Sarah Strauss • Positioning Yoga: Balancing Acts Across Cultures • Berg, 2005
Studies a particular “brand” of yoga: Sivananda. • Locates yoga practice within transnational cultural flows of ideas, practice and people.
Focuses on the transnational construction yoga as dependent on the forces of colonialism, nationalism and globalization. • Looks at yoga as a practice of modernity. • Looks at shifts in how yoga has been understood and at the changing demographics of its practitioners.
Yoga • Can be defined in many ways: an attitude, a philosophy, a set of practices, a way of being in the world, a religious system.
Yoga • Patanjali’s (200 BC to AD 200) classical yoga is based on eight stages or limbs: • Yama, niyama (universal and personal rules for living) • Asana, pranayama (physical poses and breathing techniques) • Pratyahara, dharana, dhyana, samadhi (removal of sensory input, concentration, meditation, and enlightenment)
Yoga • Means to yoke or join together = UNION • Usually refers to the union of the individual self with the Absolute or Universal Self. • Strauss uses it to refer to a broad philosophical perspective within Hinduism.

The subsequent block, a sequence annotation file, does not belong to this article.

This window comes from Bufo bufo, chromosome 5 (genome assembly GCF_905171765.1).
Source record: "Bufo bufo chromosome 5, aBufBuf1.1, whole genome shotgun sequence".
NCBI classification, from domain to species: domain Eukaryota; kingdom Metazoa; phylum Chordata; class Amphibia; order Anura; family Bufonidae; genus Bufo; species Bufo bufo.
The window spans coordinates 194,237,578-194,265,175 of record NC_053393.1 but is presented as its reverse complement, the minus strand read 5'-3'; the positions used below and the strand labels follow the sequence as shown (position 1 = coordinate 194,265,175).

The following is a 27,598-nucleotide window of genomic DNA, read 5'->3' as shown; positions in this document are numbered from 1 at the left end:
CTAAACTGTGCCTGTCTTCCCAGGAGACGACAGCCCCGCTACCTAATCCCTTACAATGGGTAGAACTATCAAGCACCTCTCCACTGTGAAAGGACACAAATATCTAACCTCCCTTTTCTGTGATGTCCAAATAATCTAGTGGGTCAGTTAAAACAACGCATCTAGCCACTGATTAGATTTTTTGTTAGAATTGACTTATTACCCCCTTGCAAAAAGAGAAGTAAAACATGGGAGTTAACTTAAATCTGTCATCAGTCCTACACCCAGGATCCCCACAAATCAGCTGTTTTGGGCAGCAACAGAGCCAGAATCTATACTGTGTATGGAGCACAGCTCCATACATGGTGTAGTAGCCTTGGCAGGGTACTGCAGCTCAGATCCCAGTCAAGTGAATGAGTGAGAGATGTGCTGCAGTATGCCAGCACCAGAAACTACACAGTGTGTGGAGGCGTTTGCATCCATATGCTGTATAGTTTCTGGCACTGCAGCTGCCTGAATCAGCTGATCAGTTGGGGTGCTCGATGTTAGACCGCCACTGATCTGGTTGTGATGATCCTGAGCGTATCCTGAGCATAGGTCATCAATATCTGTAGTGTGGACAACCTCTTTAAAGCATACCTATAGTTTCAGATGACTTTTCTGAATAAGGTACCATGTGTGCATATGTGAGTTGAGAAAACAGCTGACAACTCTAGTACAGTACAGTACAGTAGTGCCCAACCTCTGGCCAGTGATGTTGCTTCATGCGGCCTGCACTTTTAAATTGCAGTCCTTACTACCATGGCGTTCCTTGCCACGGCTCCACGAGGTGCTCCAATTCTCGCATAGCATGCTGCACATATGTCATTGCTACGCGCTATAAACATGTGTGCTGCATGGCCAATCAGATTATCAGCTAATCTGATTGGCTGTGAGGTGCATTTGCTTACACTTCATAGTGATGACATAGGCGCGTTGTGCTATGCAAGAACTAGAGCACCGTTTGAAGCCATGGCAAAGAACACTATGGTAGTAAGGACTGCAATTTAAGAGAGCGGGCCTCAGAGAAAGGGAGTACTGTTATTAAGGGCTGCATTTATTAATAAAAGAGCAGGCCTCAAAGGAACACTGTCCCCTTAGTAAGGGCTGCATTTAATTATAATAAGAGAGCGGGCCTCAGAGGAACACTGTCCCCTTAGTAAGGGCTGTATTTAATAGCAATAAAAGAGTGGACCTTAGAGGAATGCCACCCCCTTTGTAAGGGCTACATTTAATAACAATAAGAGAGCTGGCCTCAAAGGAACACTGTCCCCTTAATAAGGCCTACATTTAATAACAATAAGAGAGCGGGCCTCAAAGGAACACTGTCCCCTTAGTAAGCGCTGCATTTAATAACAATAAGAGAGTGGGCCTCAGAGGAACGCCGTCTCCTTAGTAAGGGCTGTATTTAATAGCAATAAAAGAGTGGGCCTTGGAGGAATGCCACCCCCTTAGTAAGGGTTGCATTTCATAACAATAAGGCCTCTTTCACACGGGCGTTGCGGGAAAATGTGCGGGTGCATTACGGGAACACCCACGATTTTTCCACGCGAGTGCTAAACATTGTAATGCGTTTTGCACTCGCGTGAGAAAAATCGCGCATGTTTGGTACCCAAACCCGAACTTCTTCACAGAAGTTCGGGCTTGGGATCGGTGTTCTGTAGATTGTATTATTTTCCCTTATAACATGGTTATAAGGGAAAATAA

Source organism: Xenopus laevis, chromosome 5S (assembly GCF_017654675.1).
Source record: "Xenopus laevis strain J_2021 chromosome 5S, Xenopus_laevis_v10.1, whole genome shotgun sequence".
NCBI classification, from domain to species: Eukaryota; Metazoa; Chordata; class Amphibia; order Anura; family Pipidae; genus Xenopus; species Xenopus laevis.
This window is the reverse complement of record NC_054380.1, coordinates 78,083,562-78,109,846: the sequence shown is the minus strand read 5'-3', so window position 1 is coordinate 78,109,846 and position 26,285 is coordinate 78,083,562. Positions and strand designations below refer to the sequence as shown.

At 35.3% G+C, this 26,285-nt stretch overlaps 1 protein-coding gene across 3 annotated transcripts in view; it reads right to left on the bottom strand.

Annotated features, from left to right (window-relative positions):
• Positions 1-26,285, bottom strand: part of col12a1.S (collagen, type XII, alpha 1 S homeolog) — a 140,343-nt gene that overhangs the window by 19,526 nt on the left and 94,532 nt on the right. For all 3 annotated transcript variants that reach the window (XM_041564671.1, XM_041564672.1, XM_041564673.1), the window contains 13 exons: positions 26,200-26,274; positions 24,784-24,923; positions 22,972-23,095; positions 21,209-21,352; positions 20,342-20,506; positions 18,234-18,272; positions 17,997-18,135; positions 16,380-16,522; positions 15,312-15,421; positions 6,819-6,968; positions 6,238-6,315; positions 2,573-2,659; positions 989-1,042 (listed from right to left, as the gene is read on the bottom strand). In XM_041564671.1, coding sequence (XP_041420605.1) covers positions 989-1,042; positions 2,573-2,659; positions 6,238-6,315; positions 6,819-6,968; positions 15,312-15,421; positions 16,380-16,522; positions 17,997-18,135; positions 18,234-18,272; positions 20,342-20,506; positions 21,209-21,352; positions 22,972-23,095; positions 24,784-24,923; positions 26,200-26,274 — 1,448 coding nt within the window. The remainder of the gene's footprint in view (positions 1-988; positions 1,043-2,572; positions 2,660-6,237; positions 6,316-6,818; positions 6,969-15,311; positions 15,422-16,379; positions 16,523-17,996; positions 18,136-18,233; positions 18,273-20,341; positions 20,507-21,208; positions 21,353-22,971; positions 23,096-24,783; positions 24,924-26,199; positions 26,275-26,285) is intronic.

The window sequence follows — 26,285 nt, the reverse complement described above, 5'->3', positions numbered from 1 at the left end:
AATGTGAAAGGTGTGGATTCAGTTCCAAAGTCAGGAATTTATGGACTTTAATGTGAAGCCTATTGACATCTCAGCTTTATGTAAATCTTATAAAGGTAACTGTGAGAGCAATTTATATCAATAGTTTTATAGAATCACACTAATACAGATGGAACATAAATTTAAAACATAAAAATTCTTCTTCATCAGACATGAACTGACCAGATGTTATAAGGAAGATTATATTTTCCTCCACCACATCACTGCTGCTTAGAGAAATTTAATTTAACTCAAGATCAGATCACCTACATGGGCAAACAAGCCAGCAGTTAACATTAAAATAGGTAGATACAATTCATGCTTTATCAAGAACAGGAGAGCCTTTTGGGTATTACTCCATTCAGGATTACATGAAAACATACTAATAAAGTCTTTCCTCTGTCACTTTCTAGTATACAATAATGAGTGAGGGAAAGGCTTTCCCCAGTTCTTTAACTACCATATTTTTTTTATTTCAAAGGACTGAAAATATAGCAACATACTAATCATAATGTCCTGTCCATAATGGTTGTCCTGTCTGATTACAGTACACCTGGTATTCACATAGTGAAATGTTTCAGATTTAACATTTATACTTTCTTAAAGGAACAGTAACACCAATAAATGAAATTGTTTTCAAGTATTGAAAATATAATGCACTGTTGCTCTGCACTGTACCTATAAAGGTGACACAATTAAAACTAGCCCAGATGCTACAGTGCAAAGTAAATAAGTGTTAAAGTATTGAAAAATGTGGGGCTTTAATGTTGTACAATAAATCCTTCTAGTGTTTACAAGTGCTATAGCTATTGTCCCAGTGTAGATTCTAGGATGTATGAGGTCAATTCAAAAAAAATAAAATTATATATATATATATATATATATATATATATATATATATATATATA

Vivekananda • Yogi master who lived at the turn of the 20th century. • Distilled ancient yoga traditions into a modern form and presented it as a spiritual commodity with exchange value in the West.
1) Shift in the orientation of yoga • Since Vivekananda presented his ideas to the West at the Parliament of the World’s Religions at the Chicago World’s Fair in 1893.
2) Colonized peoples have used essentialized images of themselves to transform relations of colonizer-colonized. • Yoga = an indigenous strategy to reclaim Indian after centuries of colonial rule.
3) Through the recirculation of ideas and practices in globalization.